Close Reading: An Introduction

Posted June 10, 2013 under Common Core

One of the simplest and most effective explanations of Common Core Standards implementation is to refer to the standards as the “what”; the various instructional moves teachers make to impart them to students is the “how”.

I would add, with the hopes that many would agree, another “what” to the Common Core Standards – a love of reading.  Yet “how” do educators guide students in analyzing diverse texts in a way that not only instills in them the essential skills they will need for college and career success, while also instilling in them an appreciation and love of reading?

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One instructional approach that can help students appreciate the value of literary elements such as figurative language, word choice, and the author’s craft while engaging them in a deep analysis of a text is known as Close Reading.

What is Close Reading?

In their recent book ‘Notice & Note’, Kylene Beers and Robert Probst provide an effectively succinct definition: “Close Reading occurs when the reader is deeply engaged with the text.”

They go on to provide specific criteria that characterize a close reading:

  1. It works with a short passage.
  2. The focus is intense.
  3. It will extend from the passage itself to other parts of the text.
  4. It should involve a great deal of exploratory discussion.
  5. It involves rereading.

Yet while these characteristics may seem rigid, the underlying purpose of close reading is to make reading as personal as possible, by placing preeminence on the experience of the individual reader, and to encourage each reader to pay “close attention to the interpretations and responses of other readers.”

Why should educators implement Close Reading?

The Aspen Institute offered a compelling rationale in favor of the frequent use of Close Reading:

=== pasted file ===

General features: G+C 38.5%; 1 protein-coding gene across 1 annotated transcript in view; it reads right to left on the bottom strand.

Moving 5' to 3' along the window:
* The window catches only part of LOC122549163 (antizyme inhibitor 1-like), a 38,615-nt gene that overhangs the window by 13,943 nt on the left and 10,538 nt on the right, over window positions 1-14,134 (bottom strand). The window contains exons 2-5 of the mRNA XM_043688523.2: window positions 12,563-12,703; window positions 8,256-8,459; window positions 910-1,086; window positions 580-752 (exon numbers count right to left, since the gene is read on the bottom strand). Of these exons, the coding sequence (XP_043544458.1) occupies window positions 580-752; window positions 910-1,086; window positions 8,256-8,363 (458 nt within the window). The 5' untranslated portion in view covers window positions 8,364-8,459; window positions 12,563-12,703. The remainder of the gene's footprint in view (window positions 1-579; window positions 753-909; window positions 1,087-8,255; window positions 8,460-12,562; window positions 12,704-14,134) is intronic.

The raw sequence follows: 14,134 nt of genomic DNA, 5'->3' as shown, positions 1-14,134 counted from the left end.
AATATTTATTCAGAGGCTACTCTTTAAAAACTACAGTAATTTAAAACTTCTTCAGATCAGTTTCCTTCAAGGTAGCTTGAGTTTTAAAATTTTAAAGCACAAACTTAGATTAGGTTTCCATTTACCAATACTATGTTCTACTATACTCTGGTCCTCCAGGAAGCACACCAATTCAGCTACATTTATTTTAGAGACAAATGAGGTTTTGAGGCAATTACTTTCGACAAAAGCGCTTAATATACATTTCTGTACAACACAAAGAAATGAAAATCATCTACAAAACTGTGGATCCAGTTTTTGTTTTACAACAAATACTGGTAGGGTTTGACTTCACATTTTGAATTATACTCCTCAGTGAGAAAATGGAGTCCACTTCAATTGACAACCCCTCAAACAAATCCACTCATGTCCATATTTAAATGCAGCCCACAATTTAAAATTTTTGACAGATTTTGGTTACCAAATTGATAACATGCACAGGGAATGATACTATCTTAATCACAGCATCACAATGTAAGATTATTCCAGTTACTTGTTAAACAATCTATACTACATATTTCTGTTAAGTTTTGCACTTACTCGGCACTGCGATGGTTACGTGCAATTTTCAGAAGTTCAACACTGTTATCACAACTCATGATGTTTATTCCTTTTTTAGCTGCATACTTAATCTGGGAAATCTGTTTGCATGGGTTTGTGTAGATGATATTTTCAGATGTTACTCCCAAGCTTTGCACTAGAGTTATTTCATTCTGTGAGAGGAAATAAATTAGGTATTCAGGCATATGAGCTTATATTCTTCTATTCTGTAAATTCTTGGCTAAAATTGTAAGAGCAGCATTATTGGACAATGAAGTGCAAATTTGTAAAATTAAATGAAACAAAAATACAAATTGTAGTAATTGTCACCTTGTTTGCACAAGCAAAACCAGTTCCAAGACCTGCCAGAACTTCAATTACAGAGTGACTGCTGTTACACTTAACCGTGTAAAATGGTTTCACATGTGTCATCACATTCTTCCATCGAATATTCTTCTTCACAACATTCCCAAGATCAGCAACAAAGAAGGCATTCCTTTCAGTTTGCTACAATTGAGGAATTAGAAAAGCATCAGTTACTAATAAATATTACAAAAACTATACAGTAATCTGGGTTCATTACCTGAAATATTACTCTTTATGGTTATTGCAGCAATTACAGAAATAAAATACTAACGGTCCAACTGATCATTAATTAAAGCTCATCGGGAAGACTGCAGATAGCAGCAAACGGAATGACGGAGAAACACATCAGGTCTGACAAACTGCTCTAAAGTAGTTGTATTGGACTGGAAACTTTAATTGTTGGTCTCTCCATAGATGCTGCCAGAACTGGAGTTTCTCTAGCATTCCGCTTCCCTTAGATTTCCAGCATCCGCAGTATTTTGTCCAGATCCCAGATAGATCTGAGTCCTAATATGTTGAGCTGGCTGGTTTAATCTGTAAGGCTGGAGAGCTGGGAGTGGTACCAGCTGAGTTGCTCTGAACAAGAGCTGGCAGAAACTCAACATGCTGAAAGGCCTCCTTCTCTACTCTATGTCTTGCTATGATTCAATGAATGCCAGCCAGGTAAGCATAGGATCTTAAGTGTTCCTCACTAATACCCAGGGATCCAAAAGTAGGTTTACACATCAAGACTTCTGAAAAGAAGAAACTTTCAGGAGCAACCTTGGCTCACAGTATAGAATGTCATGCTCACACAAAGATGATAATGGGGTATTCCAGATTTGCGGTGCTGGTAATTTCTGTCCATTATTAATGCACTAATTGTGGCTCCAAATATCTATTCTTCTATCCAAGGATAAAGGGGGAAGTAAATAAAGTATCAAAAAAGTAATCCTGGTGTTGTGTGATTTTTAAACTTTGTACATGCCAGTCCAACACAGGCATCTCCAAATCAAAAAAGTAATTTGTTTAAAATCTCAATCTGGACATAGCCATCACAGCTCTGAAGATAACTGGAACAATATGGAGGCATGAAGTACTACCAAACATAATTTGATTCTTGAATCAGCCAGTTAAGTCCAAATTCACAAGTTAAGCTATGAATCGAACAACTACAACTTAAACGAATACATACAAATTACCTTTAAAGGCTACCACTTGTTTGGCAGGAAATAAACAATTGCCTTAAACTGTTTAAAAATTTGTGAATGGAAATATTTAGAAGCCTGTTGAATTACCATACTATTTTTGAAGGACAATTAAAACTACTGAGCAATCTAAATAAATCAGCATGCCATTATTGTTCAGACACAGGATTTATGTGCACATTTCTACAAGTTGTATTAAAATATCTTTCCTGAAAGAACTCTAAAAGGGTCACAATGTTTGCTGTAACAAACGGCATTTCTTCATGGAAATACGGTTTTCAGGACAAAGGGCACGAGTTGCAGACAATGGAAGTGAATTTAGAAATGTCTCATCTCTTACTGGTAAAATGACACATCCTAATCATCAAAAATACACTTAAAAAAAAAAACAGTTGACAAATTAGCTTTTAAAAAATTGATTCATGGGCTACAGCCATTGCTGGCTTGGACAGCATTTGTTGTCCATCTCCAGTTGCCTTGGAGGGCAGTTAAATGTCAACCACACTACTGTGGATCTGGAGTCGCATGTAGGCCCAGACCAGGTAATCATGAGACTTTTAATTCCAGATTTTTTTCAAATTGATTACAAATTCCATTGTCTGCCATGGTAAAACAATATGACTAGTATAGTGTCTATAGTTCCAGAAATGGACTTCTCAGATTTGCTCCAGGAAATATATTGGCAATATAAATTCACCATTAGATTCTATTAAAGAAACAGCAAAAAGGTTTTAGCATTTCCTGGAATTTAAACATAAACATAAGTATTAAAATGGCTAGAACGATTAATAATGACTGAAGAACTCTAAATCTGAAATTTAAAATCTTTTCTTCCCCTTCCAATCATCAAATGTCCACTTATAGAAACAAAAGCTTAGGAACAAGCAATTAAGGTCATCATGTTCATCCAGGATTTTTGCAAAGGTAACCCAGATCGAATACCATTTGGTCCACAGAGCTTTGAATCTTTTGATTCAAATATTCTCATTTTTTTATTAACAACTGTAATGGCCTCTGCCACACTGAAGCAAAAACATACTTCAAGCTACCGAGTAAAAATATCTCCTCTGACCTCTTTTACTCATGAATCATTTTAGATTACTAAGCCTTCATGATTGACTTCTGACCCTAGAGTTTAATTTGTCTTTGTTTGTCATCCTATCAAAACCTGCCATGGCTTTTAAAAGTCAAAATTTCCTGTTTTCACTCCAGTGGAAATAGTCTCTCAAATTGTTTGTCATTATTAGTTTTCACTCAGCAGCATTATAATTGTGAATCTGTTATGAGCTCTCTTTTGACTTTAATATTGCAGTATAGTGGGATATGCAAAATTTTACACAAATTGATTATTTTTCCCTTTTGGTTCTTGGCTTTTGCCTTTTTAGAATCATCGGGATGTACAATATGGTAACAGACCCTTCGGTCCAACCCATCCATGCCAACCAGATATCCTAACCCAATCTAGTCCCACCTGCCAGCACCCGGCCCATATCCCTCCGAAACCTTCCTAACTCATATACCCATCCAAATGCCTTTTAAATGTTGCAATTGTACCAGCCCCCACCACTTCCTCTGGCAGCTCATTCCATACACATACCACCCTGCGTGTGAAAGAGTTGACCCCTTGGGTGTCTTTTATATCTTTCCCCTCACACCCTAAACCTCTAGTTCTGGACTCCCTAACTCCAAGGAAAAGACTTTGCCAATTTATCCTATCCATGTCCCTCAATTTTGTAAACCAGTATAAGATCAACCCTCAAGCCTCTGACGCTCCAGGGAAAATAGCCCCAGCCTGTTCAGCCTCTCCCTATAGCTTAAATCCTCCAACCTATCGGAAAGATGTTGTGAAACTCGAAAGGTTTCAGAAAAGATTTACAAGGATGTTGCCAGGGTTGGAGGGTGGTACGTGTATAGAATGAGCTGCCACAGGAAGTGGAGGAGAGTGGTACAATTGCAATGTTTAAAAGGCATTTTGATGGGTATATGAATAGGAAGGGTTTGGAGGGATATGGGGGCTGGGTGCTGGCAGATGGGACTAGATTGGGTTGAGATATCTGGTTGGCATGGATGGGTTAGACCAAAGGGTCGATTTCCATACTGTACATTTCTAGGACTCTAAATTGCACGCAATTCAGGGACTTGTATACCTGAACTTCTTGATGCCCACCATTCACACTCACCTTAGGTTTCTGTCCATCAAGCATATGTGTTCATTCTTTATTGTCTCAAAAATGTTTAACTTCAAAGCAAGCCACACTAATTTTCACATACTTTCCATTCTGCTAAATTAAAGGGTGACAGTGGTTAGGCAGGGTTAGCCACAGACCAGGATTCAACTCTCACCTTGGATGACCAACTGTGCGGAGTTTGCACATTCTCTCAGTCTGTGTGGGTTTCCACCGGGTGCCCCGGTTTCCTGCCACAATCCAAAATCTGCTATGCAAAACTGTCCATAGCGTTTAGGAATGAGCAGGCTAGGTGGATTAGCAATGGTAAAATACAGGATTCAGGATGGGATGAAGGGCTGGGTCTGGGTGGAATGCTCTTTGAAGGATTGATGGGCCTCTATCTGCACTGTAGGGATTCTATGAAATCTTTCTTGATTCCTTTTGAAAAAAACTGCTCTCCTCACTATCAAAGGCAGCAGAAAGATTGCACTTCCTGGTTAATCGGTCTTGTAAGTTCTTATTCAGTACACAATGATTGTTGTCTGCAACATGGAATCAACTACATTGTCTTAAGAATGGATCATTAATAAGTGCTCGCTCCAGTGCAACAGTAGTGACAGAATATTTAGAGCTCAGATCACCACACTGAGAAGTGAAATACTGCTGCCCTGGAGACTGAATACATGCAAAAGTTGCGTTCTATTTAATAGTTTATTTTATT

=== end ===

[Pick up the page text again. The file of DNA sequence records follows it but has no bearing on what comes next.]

“The teacher’s goal in the use of Close Reading is to gradually release responsibility to students—moving from an environment where the teacher models for students the strategies to one where students employ the strategies on their own when they read independently.”

Close Reading is like an open framework to which teachers can apply specific skills directly from the Common Core Standards.  For instance, students might “close read” one paragraph for the explicit purpose of analyzing how the author’s choice of words establish a theme or tone.

How can educators best implement Close Reading?

The instructional practice of Close Reading is rich with possibilities in providing students with powerful analytical lenses through which they can examine and appreciate important literary elements from diverse literary texts.

Through the use of tools such as Subtext, teachers can not only focus on a particular piece of text, but can highlight, annotate, or analyze that text in real-time for the whole class to see.  Following such direct instruction, students can follow the directions under a Close Reading assignment to practice and perfect their own ability to conduct these valuable analyses.

Close Reading Blog Series

In our efforts to continually support coaches and teachers in implementing the Common Core Standards in their classroom, we will continue this discussion around Close Reading in an ongoing blog series.

What have been your successes, challenges, or overall experiences in applying Close Reading strategies in your classroom?  Please share them in the comments, or feel free to contact us directly so that we can continue to make the very best resources available to all teachers.

Thanks for your support and collaboration!

Jeffrey Martin
(Who’s Jeff?)

 

 

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